Will Windows XP still be properly supported by Microsoft and, as a primary development target, by third parties? Is there something XP die-hards have missed, some hidden gotcha that's going to trip them up 12, 18, or 24 months from now?
Of course, there's no universal answer to the Vista upgrade question. Yes, in all likelihood you'll be just fine sticking with Windows XP – at least until Windows 7 ships in 2009 or 2010. But let's not rush to universal judgement. Let's take a close, measured look at the key considerations, and compare Vista's merits against the state of XP on the essential points that IT organisations and end-users care about. And if we can't solve this calmly and objectively, like fair-minded professionals, then let's at least have a good fight.
Are you ready to rumble? Okay, then. Operating systems, return to your corners, and come out swinging.
Round 1: Security
Security is one of the first areas to come to mind when considering a Vista migration. Features such as UAC (User Account Control) and Internet Explorer Protected Mode have been making headlines for more than a year – but not always in the context Microsoft would have wanted. UAC, in particular, has been savaged by critics who balk at its many annoying confirmation dialogs. Just try enabling or disabling multiple network connections quickly or moving a file into a protected folder.
However, even with UAC – which is really just a more visible, 'in your face' implementation of the user account controls that have been built into Windows NT since day one – Vista still isn't fully secure. There are documented ways around UAC involving Internet Explorer, security token privilege escalation, and the exploitation of the 'deprecated administrator' status of the default Vista account model.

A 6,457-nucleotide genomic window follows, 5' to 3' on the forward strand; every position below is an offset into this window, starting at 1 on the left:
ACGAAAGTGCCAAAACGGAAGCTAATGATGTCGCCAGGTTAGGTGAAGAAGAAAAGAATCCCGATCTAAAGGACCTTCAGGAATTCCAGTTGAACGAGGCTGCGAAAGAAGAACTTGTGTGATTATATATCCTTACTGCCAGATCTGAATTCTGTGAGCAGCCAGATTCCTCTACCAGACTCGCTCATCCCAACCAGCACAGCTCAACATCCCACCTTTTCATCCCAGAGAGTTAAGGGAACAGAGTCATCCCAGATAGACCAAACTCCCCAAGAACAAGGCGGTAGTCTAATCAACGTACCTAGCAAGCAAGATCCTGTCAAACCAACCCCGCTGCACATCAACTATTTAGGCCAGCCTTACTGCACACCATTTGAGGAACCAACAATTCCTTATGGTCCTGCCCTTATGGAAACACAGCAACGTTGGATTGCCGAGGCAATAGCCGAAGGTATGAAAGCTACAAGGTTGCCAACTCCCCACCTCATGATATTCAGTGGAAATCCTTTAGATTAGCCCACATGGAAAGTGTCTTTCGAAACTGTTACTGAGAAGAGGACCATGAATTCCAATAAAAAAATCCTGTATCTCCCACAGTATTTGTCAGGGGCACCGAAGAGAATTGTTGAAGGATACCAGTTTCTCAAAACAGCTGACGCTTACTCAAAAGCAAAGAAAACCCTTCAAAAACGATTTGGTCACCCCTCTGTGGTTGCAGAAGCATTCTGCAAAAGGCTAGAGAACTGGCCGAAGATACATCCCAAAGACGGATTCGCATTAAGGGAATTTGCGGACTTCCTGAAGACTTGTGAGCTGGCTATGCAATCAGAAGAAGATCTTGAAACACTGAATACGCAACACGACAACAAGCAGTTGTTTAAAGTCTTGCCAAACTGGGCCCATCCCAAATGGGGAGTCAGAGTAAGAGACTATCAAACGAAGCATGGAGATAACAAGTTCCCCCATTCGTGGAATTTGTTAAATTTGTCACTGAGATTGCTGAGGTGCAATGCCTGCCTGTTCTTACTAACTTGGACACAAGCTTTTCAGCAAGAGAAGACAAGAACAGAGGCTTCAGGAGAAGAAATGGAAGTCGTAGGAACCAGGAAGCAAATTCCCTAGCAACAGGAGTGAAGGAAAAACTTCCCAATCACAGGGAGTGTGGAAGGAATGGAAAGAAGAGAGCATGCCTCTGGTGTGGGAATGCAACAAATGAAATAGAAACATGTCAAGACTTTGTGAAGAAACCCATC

More importantly, however, is the fact that most IT shops have already implemented a form of UAC under Windows XP by not allowing domain users to run as local administrators and, in some cases, writing their own 'elevation' utilities to make it all work seamlessly. In practice, these 'locked down' XP systems are in some ways more secure than a UAC-protected Vista system, because they're immune to the aforementioned privilege elevation exploit. To bring Vista systems on par with XP, you need to force users to work with a true non-admin account, as opposed to Vista's 'deprecated admin' account, which puts you right back at square one (that is, where XP is today).
Other security features, such as the updated firewall and more esoteric, internal fixes such as Address Space Layout Randomisation, are interesting but by no means compelling. Most IT shops have implemented a proper hardware firewall solution or third-party software for mobile/remote users, and address-based code exploits usually require some degree of social engineering to get them to work – a phenomenon even Vista can't thwart.
Decision: From a security standpoint, there's just not a lot to compel XP shops to upgrade. Many of the issues addressed by Vista have already been resolved under Windows XP using in-house applications or third-party tools.
NEXT PAGE: How do XP and Vista compare when it comes to Manageability?